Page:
A little after 5, we gave them a call and we understood the word ‘modi’, which means ‘come’. So, we took a taxi (there is an Uber-like service here that is very cheap and super-efficient) back to the garage. Tiny was ready for us and we had to pay about 200 euro. Of course, we wanted to know what they actually did before handing in the money, but even with someone translating for us, we still don’t know everything… They said they fixed the radiator and fixed some other things, but we still are not sure what they did exactly. We will just have to trust them. Time will tell if our radiator is really fixed this time. We certainly hope so!

Besides getting all the things done, we are also enjoying our time in the city! It’s so nice to see that things are slowly opening up again! Of course, with a lot of Corona measurements, like everywhere: we have to wear face-masks in every shop and before entering a shop (or having a coffee/food at a restaurant) we also have our temperature measured. It’s a bit annoying, but at least things are open again!

Yesterday we went shoe shopping, which was a challenge! Some shops are very strict and yesterday we ended up buying shoes before even trying them on. Trying on shoes is not allowed because of Corona and so we had to buy the shoes first, go outside to try them, get back in to exchange them and so on! Luckily it didn’t take long to find the right pair.

During our stay here, we also met up with some of our friends. On our first night back, we enjoyed a night with the people that we had been travelling with before. Most of them were back in Tbilisi and it was very nice to catch up. However, we did have to leave ‘before the party was over’: our hosts called us to tell us that there were 5 police cars next to our van. Apparently, one of the neighbours had called the cops because Sparta was barking in the van and they were worried that someone had forgotten about him. It was late at night and not hot at all. Sparta is really used to sleeping in the van at night, but with all the things going on in the street he must have woken up and started barking in the front seat. We usually put him in his box, but he is too big now and we just let him stay in the van. We always leave a note in the window to call us if something is wrong, but we guess our neighbours didn’t see it.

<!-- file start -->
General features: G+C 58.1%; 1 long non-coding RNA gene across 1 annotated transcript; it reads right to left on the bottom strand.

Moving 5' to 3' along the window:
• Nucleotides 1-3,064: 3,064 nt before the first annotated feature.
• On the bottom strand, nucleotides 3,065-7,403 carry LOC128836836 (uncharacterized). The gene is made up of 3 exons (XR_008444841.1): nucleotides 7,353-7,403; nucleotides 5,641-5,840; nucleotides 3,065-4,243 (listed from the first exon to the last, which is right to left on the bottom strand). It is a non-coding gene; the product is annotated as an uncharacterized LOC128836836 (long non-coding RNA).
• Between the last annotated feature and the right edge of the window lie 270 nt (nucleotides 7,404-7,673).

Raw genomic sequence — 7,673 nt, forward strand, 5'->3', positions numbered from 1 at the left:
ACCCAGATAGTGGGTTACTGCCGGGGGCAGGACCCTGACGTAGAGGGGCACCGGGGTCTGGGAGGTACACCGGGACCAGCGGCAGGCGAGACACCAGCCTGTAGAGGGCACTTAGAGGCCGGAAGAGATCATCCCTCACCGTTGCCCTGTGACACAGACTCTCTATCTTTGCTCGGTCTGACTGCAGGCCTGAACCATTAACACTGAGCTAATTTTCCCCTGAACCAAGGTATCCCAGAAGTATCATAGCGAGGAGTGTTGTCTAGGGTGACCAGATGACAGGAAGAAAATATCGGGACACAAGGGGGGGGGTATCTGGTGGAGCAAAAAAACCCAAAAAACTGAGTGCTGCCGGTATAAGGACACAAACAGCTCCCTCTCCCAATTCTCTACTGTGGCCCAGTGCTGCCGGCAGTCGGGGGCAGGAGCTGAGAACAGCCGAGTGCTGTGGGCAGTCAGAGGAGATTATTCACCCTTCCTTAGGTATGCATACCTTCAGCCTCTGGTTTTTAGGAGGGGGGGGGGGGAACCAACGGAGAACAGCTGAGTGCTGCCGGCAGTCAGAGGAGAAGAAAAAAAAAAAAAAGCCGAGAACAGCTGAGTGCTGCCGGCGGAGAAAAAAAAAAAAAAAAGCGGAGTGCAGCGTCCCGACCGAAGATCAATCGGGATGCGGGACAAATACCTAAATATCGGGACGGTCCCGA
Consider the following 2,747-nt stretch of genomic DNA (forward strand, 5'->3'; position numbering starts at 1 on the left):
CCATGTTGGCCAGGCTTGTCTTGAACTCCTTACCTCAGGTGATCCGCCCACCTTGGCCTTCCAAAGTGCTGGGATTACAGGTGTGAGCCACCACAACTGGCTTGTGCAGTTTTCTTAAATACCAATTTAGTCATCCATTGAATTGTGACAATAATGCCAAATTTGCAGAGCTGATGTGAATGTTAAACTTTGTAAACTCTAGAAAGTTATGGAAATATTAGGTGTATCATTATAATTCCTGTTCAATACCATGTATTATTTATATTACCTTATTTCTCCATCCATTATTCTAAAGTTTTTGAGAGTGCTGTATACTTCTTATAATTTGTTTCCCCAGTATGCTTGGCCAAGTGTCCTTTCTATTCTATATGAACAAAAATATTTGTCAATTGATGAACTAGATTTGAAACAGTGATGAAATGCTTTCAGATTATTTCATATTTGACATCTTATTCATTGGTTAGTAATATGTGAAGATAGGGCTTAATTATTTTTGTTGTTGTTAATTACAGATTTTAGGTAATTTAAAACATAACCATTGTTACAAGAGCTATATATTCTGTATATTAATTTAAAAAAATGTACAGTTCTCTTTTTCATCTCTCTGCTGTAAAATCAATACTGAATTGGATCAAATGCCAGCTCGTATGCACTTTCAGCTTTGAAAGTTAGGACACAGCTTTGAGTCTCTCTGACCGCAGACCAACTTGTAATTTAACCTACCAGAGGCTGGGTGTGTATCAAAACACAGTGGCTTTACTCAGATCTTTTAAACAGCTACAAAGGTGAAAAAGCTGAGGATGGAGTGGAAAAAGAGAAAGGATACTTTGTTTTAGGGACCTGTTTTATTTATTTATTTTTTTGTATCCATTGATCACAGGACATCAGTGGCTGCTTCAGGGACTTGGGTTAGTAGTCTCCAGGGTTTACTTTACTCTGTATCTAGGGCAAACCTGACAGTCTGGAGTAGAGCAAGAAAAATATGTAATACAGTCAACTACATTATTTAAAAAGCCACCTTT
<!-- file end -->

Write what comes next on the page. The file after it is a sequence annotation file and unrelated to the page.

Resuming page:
Luckily, our host could convince the cops that it is Sparta’s house and that he is used to being in there (with food and water). By the time we made it home (pretty freaked out, because we were worried that maybe they had broken Sparta out), he was asleep, and all the police cars were gone. Because of this adventure, we have now bought a ‘barrier’ to make sure that Sparta doesn’t go up to the front anymore.

We’ve only been here for a week, but with all these little adventures, it feels a lot longer! I guess we also know the city pretty well by now and have been to a lot of different areas. We take a walk around a part of the city pretty much every day. Today, we ran into two of our friends from Gudauri! I guess you know that you have been in a country for too long, when people start recognising you on the street… So, it’s time to go! First, we’ll see some places that are still on our to do list and then, maybe, we will finally be able to leave this country!

Bye bye farm!

At this very moment, we are getting ready to leave the farm we have been working on. This afternoon, we will try to find a winery that is open to visitors, but then we will head back to Tbilisi. We actually wanted to drive through the mountains and pay a visit to Telavi, the biggest city in the Kakheti region. However, a part of Tamara’s tooth came off yesterday, so she made an emergency appointment with a dentist in Tbilisi, which gave us no time to wander around this region any longer. Moreover, Sparta has an appointment with the vet on Saturday and we desperately need to find a good mechanic for the car. So, back to the city!

The last week has been pretty challenging. Temperatures are around 30 degrees during the day; at 8 o’clock it’s already too hot to have breakfast in the sun. We tried to start working as early as possible, but plans usually changed overnight, so we couldn’t start before we had been instructed. We planted many tomatoes over the last few days and yesterday we finished off with a field full of kale. Although it’s actually a little late in the season to plant vegetables, we really hope they will survive and grow into delicious crops!

Yesterday night, we had our goodbye barbecue. We have been here together with a Malaysian couple and their daughter and with a French couple and their daughter. Our German host bought some meat, we brought in a bottle of wine and the puppies were all playing around the fire. It was a lovely evening and a good way to complete our work here. Now, the final goal is to get Tiny out of this place, because we are parked in the middle of the hilly farmland!